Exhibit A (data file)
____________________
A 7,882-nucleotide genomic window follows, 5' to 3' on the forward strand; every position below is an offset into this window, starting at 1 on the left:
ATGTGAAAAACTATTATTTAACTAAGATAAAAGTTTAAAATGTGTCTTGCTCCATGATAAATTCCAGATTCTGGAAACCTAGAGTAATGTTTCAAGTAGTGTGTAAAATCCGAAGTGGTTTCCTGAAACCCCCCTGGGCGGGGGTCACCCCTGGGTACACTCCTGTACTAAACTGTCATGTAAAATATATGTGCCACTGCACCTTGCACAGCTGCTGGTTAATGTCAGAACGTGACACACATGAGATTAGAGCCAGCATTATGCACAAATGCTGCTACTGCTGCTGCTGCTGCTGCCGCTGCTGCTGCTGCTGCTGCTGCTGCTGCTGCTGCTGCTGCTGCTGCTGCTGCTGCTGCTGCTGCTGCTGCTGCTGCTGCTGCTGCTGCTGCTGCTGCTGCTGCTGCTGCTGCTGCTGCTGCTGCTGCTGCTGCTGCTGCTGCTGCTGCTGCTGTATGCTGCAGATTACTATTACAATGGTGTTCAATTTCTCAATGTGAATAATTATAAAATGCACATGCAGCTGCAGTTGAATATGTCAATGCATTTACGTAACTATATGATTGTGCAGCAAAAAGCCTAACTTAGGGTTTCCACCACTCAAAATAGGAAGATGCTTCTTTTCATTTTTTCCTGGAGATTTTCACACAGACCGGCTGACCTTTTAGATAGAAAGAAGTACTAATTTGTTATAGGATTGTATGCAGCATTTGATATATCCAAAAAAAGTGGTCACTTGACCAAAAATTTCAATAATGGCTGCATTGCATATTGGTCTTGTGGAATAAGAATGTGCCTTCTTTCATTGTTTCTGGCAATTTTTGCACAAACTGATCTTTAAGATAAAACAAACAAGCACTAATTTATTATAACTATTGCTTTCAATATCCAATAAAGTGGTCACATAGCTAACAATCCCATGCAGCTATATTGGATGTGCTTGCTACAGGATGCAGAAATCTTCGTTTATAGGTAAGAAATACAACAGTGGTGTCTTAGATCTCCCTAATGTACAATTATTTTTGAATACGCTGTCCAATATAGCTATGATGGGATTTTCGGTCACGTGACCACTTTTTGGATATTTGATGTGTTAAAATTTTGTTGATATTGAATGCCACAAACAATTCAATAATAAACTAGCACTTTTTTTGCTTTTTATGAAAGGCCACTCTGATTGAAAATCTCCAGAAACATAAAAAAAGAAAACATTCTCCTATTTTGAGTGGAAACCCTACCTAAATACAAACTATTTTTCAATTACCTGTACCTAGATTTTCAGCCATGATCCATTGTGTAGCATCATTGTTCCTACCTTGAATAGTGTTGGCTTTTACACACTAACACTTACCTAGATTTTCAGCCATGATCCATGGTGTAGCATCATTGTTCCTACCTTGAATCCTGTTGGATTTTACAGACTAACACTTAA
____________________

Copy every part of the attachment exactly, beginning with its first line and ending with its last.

A 7,882-nucleotide genomic window follows, 5' to 3' on the forward strand; every position below is an offset into this window, starting at 1 on the left:
ATGTGAAAAACTATTATTTAACTAAGATAAAAGTTTAAAATGTGTCTTGCTCCATGATAAATTCCAGATTCTGGAAACCTAGAGTAATGTTTCAAGTAGTGTGTAAAATCCGAAGTGGTTTCCTGAAACCCCCCTGGGCGGGGGTCACCCCTGGGTACACTCCTGTACTAAACTGTCATGTAAAATATATGTGCCACTGCACCTTGCACAGCTGCTGGTTAATGTCAGAACGTGACACACATGAGATTAGAGCCAGCATTATGCACAAATGCTGCTACTGCTGCTGCTGCTGCTGCCGCTGCTGCTGCTGCTGCTGCTGCTGCTGCTGCTGCTGCTGCTGCTGCTGCTGCTGCTGCTGCTGCTGCTGCTGCTGCTGCTGCTGCTGCTGCTGCTGCTGCTGCTGCTGCTGCTGCTGCTGCTGCTGCTGCTGCTGCTGCTGCTGCTGCTGCTGTATGCTGCAGATTACTATTACAATGGTGTTCAATTTCTCAATGTGAATAATTATAAAATGCACATGCAGCTGCAGTTGAATATGTCAATGCATTTACGTAACTATATGATTGTGCAGCAAAAAGCCTAACTTAGGGTTTCCACCACTCAAAATAGGAAGATGCTTCTTTTCATTTTTTCCTGGAGATTTTCACACAGACCGGCTGACCTTTTAGATAGAAAGAAGTACTAATTTGTTATAGGATTGTATGCAGCATTTGATATATCCAAAAAAAGTGGTCACTTGACCAAAAATTTCAATAATGGCTGCATTGCATATTGGTCTTGTGGAATAAGAATGTGCCTTCTTTCATTGTTTCTGGCAATTTTTGCACAAACTGATCTTTAAGATAAAACAAACAAGCACTAATTTATTATAACTATTGCTTTCAATATCCAATAAAGTGGTCACATAGCTAACAATCCCATGCAGCTATATTGGATGTGCTTGCTACAGGATGCAGAAATCTTCGTTTATAGGTAAGAAATACAACAGTGGTGTCTTAGATCTCCCTAATGTACAATTATTTTTGAATACGCTGTCCAATATAGCTATGATGGGATTTTCGGTCACGTGACCACTTTTTGGATATTTGATGTGTTAAAATTTTGTTGATATTGAATGCCACAAACAATTCAATAATAAACTAGCACTTTTTTTGCTTTTTATGAAAGGCCACTCTGATTGAAAATCTCCAGAAACATAAAAAAAGAAAACATTCTCCTATTTTGAGTGGAAACCCTACCTAAATACAAACTATTTTTCAATTACCTGTACCTAGATTTTCAGCCATGATCCATTGTGTAGCATCATTGTTCCTACCTTGAATAGTGTTGGCTTTTACACACTAACACTTACCTAGATTTTCAGCCATGATCCATGGTGTAGCATCATTGTTCCTACCTTGAATCCTGTTGGATTTTACAGACTAACACTTAA